The argument goes like this:
I earn $200. For whatever reason, I stuff said $200 into my mattress for safekeeping. Now, the fact that I've done the work, and expended my life-energy, to earn that sum of money is not in dispute. However, in a year's time, that $200, the representation of the value I produced, might now only be worth $180 in real terms. That is to say, I could buy the same basket of goods one year ago with $180 that I must spend $200 for today. That is theft, pure and simple.
This is the result of fiat currency, and the capricious expansion of the money supply by the Fed. Supply and demand work, even when politics does not wish it, you see. More money available in the system means that the money I have is worth less, and can command less goods and services. Contrariwise, a contraction of the money supply makes the money I have worth more. Unfortunately, all this can be manipulated, and price stability goes right out the window. Witness what could happen when China starts to really feel its oats. They own over a trillion dollars in U.S. treasuy notes. Should they decide to tank our economy, they could simply sell these off at fractions of pennies on the dollar. All these dollars would then "come home to roost", and a wheelbarrow full of currency would not buy you a loaf of bread. For a current-day example, see the Iraqi dinar. Once valued at over $3/US, it is now worth about 1/42 of one cent. Yes, Iraq has other problems which have caused this,
but if their currency was commodity-based, the value of it would not have dropped off so ruinously, and Iraqies who had a little money saved would not now be destitute. On the other hand, it's probably a good time to engage in a little bit of currency speculation. A $50 investment in Iraqi dinars would yield $2100 if the value of the dinar rose to even one cent.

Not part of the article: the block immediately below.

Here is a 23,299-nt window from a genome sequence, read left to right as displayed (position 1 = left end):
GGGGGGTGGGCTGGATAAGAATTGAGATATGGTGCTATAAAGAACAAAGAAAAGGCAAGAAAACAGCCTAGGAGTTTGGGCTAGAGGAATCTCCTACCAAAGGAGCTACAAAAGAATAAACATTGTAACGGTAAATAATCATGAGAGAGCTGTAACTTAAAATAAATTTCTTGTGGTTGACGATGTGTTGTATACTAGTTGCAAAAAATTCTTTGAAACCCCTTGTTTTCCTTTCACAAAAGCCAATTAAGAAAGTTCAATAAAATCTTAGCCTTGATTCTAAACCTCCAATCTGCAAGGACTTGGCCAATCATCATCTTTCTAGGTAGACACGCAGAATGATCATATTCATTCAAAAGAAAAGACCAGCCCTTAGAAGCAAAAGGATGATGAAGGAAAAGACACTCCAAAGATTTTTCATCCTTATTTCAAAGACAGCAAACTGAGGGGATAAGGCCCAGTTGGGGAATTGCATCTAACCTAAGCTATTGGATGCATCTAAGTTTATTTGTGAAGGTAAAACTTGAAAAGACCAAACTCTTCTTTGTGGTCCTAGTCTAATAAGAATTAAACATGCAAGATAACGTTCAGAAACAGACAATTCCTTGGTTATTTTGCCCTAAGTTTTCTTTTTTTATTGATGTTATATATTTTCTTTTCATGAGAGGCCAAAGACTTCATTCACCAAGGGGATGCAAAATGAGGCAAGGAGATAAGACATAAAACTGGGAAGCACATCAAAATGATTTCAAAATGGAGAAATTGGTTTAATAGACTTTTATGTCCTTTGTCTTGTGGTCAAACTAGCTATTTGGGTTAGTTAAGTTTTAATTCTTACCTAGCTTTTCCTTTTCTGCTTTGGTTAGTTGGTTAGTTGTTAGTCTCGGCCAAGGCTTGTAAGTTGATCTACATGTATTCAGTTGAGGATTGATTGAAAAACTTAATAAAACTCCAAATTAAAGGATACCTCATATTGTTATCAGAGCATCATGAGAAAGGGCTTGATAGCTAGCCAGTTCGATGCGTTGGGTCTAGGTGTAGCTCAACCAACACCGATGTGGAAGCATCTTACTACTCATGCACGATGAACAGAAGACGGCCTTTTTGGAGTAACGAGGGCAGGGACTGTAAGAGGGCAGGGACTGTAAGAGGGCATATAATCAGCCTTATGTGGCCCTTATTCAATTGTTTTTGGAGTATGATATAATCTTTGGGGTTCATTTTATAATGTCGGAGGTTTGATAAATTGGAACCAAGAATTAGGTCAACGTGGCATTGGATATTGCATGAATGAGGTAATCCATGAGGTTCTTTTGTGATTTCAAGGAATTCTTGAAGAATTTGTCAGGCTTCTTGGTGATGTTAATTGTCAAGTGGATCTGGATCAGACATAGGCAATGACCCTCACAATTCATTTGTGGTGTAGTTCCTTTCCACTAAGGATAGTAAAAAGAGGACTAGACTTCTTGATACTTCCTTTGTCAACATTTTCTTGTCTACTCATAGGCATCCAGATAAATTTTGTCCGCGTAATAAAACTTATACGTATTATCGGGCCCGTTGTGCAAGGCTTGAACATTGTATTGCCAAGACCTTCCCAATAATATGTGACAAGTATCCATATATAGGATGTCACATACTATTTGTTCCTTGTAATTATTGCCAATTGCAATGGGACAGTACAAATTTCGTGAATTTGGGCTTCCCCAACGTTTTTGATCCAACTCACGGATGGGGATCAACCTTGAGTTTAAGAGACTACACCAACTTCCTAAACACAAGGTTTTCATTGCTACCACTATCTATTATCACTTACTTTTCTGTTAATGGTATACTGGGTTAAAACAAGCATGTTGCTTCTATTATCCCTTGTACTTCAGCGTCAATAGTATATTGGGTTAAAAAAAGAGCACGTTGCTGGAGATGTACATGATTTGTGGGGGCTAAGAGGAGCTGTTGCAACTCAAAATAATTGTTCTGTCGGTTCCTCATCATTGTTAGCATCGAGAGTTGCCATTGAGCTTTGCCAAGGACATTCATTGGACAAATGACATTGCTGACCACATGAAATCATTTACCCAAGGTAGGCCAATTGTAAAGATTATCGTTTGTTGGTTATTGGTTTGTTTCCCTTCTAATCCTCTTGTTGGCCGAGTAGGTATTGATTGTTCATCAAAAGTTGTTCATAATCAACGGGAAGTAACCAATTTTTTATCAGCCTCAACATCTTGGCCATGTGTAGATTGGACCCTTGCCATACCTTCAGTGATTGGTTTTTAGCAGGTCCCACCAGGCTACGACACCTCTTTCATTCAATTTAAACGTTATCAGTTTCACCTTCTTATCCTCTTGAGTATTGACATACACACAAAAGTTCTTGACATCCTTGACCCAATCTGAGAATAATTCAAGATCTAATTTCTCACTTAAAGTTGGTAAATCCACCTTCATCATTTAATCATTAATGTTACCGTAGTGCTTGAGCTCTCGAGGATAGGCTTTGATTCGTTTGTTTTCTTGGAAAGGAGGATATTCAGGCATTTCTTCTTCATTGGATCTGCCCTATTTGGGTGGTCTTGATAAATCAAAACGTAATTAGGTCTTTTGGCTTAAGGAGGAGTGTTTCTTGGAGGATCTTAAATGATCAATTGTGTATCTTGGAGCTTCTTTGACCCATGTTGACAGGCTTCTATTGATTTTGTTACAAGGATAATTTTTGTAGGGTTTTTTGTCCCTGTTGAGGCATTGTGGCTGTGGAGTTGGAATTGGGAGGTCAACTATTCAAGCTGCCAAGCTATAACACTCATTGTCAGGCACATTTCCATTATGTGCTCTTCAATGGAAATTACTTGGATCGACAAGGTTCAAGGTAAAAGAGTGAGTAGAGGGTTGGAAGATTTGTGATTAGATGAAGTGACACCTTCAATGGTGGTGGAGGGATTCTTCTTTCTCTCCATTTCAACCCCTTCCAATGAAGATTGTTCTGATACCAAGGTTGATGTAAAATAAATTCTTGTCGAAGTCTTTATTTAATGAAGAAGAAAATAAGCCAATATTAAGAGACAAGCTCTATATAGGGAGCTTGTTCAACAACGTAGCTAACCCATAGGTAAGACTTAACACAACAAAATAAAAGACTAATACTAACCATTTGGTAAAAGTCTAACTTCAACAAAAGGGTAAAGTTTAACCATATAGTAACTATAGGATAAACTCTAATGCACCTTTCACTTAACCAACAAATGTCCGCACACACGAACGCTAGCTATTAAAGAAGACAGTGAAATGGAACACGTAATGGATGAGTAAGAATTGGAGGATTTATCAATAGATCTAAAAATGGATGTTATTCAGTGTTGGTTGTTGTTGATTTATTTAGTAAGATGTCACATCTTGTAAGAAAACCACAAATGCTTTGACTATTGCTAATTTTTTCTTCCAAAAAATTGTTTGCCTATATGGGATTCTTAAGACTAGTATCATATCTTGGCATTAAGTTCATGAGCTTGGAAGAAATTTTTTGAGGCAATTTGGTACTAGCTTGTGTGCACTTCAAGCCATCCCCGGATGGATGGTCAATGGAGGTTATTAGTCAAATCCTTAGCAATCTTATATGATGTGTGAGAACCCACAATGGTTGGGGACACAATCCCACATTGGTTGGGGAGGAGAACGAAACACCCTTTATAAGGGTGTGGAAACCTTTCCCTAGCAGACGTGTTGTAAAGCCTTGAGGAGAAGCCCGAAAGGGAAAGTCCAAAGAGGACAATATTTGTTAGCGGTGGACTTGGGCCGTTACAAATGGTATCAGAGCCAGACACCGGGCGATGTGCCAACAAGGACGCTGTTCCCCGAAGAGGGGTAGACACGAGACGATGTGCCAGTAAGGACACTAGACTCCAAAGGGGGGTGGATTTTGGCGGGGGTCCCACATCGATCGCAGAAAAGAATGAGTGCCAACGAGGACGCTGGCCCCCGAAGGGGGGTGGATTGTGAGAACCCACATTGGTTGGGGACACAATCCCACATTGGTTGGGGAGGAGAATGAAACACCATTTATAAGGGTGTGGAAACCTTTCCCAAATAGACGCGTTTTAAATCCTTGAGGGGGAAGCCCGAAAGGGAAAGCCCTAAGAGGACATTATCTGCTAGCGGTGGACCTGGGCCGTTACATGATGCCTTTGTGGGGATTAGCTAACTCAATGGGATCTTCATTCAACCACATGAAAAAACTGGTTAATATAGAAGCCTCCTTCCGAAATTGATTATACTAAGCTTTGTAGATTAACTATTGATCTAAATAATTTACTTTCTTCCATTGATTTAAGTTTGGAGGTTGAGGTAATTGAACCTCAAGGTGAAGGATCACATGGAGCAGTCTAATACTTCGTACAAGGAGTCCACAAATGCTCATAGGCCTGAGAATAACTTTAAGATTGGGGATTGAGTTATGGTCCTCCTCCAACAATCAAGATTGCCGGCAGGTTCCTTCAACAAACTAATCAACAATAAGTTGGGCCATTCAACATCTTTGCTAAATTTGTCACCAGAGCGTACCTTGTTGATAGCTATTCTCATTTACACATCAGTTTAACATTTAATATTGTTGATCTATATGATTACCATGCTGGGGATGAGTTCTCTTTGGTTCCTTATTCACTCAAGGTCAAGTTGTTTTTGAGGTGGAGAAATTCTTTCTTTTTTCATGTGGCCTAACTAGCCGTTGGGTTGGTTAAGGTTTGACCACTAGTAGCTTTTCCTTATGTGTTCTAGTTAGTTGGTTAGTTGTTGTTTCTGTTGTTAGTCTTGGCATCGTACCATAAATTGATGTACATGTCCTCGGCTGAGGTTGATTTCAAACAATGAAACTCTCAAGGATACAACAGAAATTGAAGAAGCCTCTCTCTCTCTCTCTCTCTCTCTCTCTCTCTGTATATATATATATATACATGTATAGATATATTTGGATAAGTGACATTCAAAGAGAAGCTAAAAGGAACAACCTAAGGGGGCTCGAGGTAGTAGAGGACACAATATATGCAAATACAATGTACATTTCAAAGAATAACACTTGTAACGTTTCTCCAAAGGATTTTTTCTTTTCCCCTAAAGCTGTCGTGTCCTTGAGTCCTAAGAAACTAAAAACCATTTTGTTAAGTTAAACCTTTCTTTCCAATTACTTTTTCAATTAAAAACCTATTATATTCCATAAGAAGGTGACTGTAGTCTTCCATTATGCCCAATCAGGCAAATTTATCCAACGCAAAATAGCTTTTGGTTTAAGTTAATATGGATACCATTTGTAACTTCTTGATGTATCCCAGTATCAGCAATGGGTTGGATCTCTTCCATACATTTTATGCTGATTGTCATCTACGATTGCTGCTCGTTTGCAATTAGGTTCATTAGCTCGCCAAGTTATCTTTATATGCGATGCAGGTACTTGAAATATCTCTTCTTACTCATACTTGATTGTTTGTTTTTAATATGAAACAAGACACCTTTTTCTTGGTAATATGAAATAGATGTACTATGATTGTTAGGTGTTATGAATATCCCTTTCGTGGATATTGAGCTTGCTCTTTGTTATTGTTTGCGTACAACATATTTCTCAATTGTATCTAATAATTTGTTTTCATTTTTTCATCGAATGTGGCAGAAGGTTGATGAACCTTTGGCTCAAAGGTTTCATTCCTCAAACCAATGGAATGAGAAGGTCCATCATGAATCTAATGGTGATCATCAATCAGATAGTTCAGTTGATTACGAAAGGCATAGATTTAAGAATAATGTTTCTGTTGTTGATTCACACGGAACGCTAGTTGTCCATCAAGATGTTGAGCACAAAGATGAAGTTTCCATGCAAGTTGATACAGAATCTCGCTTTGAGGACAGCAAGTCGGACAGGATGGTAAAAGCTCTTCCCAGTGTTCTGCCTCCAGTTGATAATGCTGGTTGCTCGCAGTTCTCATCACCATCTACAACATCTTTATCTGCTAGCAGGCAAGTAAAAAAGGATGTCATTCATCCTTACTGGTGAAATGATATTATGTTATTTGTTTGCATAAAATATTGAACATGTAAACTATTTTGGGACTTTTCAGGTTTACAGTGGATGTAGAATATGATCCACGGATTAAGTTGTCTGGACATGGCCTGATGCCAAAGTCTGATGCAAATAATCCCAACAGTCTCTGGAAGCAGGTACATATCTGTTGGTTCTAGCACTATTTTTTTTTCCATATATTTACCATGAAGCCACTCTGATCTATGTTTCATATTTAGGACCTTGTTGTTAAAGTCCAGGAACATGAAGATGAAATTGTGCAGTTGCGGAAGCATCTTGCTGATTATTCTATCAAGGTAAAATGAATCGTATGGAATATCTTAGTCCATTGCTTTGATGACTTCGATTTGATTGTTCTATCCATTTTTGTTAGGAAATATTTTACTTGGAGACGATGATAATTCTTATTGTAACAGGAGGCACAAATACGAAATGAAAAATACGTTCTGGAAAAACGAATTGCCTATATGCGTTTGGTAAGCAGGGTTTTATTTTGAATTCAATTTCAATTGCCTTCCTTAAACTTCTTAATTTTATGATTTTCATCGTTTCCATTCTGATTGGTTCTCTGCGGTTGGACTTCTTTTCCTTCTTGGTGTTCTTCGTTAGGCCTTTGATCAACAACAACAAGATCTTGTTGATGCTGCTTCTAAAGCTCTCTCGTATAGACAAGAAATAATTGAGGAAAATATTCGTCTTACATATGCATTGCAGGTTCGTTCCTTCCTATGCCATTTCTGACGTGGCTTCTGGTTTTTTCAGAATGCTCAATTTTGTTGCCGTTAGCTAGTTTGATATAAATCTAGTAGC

We actually had a somewhat "deflationary" period in the U.S. in the 19th Century. A $20 gold piece could buy more goods at the end of the century than at the beginning. This was not due to a manipulation by a central bank (we didn't have one, except for a brief period at the beginning of that century, and even then they dared not debase the currency,) but due to improvements in efficiency by manufacturers, farmers, and tradesmen. The same money bought more goods, because the market was allowed to work, and efficiencies in manufacture and competition drove prices down. The $20 gold piece I earned in 1820 would buy more in 1880 than in 1820. The currency did not change, nor did its value, but life was improved, and saving your earnings was a realistic notion.
People argue that we need an increasing monetary supply to "grease the skids", providing enough money to make the economy work, but that is bunk. The economy would work just fine with a stable currency, based upon some commodity (be it gold, iridium, or kilowatts.) If the money was worth the same tomorrow as it is today, financial planning would be greatly eased. Now, we have boom/bust cycles and wild speculation, and entire industries awaiting with bated breath the next pronouncements from "Alan Fucking Greenspan" (nod to trhurler) about interest rates. With a stable currency, interest rates would be more or less stable, as well. Sure, "cheap money" or "easy money" helps to promote investment, but the investment is, more times than not these days, unwise. Resources are allocated willy-nilly to projects which never bear fruit, and the value of these investments is then wasted.
Because supply and demand still work, even in a market distorted beyond reason by a fiat money system, wasted resources are sometimes reallocated to productive ends, but this is most often not the case.
An illustration I like is this one: Your great grandfather, as a youth, earned $40 -- two $20 bills. He bought a $20 gold piece with half of the money, and a fine new suit with the other half. He put the $20 gold piece in the pocket of this suit, and wore the suit all his life. The $20 gold piece remained in the pocket of the suit as it gathered dust in your attic, having been passed down throught he family. In the meantime, the Fed had been created, the currency debased, and inflation had precipitously decreased the value of a $20 note. You clean your house one day, and find the old suit. You rummage through the pockets and find the $20 gold piece. You send the suit off to the prop department of the local theater, just to get it out of your way. You then decide that you need a new suit. So, you go out and exchange the $20 gold piece for its currency equivalent, based upon the weight of the gold, and buy a decent suit worth over $400. The gold piece and the fine suit are rough equivalents
in exchange, as your great-grandfather and you found out. The $20 bill, however, would not even buy a pocket on that suit.
i don't see any nanorobots or jet engines or laser holography or orbiting death satellites.
i just see some orangutan throwing code-feces at a computer screen.
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